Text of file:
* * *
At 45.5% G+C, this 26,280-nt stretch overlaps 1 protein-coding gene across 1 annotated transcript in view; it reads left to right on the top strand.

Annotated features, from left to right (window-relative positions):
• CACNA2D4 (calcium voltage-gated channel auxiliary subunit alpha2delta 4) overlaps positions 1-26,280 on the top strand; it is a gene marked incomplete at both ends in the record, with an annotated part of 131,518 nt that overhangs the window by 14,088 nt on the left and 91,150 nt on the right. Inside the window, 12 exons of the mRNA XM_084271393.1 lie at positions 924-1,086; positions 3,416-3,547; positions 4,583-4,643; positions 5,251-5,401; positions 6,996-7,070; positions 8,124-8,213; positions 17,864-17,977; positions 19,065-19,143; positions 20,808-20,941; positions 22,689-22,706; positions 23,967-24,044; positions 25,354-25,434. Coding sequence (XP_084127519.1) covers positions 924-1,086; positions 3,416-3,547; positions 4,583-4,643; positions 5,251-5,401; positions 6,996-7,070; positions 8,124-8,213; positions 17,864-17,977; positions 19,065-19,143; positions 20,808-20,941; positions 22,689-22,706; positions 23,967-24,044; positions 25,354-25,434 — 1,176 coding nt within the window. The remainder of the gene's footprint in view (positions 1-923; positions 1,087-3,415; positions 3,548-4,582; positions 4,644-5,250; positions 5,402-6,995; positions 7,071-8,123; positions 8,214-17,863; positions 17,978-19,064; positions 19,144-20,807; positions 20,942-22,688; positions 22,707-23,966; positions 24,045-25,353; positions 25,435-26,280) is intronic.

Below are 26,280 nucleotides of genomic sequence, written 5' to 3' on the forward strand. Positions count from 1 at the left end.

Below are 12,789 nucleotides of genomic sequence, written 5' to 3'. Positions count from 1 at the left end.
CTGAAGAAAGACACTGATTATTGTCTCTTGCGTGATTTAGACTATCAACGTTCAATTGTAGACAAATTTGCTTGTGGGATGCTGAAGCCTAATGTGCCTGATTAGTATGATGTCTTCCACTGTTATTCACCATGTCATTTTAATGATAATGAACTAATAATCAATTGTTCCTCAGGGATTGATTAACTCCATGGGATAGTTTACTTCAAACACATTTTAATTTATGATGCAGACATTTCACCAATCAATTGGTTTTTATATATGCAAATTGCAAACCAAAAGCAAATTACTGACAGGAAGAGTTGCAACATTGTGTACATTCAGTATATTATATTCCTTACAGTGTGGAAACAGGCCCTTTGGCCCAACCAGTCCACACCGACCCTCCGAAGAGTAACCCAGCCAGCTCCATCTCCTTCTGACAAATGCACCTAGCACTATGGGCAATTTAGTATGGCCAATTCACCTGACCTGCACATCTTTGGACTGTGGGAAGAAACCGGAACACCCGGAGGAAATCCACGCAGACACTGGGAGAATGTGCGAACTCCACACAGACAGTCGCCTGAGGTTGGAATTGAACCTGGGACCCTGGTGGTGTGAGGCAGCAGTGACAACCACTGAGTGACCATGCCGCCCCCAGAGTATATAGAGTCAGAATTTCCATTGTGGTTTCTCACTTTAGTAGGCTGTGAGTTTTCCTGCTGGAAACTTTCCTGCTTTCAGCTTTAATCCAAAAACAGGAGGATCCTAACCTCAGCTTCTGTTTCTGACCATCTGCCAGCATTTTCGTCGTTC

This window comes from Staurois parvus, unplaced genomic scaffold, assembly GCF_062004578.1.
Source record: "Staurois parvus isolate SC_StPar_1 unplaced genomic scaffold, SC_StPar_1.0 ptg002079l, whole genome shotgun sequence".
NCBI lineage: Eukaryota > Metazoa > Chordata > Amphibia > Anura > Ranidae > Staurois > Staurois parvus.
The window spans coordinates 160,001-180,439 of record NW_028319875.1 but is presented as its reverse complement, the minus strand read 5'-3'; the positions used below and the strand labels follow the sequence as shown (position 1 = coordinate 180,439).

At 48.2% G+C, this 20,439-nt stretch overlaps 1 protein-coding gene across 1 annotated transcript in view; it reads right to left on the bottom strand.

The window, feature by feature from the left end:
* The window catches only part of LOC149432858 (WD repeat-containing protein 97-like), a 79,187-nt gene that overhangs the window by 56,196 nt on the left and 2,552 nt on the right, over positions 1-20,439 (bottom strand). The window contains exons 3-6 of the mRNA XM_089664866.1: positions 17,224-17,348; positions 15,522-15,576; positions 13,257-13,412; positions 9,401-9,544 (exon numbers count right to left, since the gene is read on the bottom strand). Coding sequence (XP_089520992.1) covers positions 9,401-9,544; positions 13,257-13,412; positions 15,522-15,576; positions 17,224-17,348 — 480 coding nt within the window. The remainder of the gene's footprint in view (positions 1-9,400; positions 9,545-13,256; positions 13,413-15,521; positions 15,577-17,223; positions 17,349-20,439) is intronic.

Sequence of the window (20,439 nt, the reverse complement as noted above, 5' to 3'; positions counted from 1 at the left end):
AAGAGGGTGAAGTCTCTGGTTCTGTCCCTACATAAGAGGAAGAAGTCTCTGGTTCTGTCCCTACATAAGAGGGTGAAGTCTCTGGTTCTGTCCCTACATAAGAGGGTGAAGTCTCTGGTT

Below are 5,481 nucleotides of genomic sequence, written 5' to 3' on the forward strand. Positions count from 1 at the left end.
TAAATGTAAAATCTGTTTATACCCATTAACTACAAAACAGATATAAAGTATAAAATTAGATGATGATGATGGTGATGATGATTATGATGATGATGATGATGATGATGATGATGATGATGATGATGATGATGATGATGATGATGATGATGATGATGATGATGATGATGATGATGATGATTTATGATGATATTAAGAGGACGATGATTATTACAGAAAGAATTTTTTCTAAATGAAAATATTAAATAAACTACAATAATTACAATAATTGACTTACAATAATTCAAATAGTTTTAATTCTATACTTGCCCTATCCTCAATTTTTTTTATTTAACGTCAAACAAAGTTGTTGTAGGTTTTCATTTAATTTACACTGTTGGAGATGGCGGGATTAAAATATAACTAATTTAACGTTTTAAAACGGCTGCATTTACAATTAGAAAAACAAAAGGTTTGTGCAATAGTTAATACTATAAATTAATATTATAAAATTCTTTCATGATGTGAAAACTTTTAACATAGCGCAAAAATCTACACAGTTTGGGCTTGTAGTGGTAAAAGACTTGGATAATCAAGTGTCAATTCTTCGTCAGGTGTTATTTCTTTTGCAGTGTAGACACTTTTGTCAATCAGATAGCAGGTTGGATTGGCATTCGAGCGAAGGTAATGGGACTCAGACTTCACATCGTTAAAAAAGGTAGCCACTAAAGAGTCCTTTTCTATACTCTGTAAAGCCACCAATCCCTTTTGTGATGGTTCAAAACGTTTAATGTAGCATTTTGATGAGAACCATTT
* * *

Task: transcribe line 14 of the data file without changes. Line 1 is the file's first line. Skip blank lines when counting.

Sequence of the window (20,439 nt, the reverse complement as noted above, 5' to 3'; positions counted from 1 at the left end):